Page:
Our good friend, Ina Yalof, is a full time writer living in New York. We can’t wait for her next book: Food and the City, a behind the scenes tour of NY’s dynamic food culture, that will be released in May, 2016. Here she shares her trip to Normandy, a region full of rich history, charming medieval towns and seaside villages. Just across the channel from England, many come as a Pilmagrage to visit the D-day beaches, but there is much more in this unique and picturesque part of France to explore.
Normandy is far north and can be windy and wet. Spring is ideal with warm days and mostly sunny skies. Summer tends to be crowded, but is the best time if you also want to enjoy the beaches.
Honfleur has two Michelin starred restaurants, and a few casual places of note; check out this list from Conde Nast Traveller Magazine before you go.
Make sure to sample some of the local specialties such as oysters, lamb and mushrooms, and especially the three C’s—Camembert, Cider and Calvados.
Expectations: I admit that going in to the trip; I went because Marcel, my boyfriend, has always wanted to see where the troops landed on Omaha beach and the surrounding area. I thought that it would be a nice change of scenery and a precursor to the second half of our trip, the one that really mattered – Paris. Was I wrong! I loved every minute of our stay in Normandy, as much if not more so than Paris. The countryside in France is always beautiful and this was no exception.
Logistics and Lunch: We flew to Paris, rented a car and drove for three hours, stopping for lunch at Rouen, a city on the River Seine that is often referred to as the historic capital of Normandy. Rouen is where Joan of Arc was burned at the stake and there is a beautiful Gothic Cathedral (Notre-Dame) to see. We followed in Julia Child’s footsteps at La Couronne, considered the oldest inn in France, where the oysters and Sole Meuniere were so good they inspired her culinary journey.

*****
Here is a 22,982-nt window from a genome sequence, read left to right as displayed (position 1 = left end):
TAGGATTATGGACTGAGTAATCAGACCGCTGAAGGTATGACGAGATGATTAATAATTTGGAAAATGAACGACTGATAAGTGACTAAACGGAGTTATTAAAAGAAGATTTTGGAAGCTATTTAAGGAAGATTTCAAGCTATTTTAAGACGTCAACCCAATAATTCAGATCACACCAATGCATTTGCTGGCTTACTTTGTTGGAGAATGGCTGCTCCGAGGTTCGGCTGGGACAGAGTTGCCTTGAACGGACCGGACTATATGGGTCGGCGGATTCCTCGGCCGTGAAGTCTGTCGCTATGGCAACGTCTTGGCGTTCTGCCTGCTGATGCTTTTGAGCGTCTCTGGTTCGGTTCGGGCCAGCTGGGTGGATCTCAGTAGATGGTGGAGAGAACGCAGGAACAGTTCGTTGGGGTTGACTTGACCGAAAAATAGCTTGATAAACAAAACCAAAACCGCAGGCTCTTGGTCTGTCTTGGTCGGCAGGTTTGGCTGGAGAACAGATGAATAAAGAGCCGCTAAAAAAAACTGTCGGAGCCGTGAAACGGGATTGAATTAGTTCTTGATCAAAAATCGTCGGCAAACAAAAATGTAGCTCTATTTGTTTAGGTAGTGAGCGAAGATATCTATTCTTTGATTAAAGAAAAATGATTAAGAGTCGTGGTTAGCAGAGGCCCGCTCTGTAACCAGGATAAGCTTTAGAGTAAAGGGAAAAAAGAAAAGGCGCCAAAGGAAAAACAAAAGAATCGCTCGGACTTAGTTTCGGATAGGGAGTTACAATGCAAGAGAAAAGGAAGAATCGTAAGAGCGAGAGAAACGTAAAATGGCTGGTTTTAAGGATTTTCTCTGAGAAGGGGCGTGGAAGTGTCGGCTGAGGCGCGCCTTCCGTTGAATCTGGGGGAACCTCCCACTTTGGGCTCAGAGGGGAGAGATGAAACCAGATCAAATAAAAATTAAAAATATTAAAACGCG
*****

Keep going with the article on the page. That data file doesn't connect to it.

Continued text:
Stay: From there it was on to Bayeux, where we chose to situate ourselves for four nights. Bayeux is centrally located and our plan was to take day trips from there, which I highly recommend. Bayeux is beautiful, historical, and inclusive of everything you could possibly want from a small village that dates back to the year 1,000. We stayed at Hotel Villa Lara, a small, family run hotel and the best choice in the city. Close by, but in a more formal, luxurious country setting, both Chateau La Cheneviere and Chateau D’Audrieu are highly recommended.
Dinner: For something light head to Le Moulin de Galette, set on the river by a picturesque water wheel. Most menu items are galettes (savory buckwheat crêpes) filled with choices of cheese, meat, vegetables, or mushrooms, and if you still have room to indulge, sweeter crepes for desert. I had the smoked salmon and cream cheese galette and was tempted to go back for the same thing the next night; it was that good. We loved Le Pommier, a highly touted French restaurant, but so does everyone else in Bayeux, so reservations are essential. We had dinner one night at La Rapiere, one of the best restaurants in Bayeux. The food at this flower-filled restaurant was both beautiful and delicious, and with a backdrop of wonderful service. (Make a reservation well in advance.)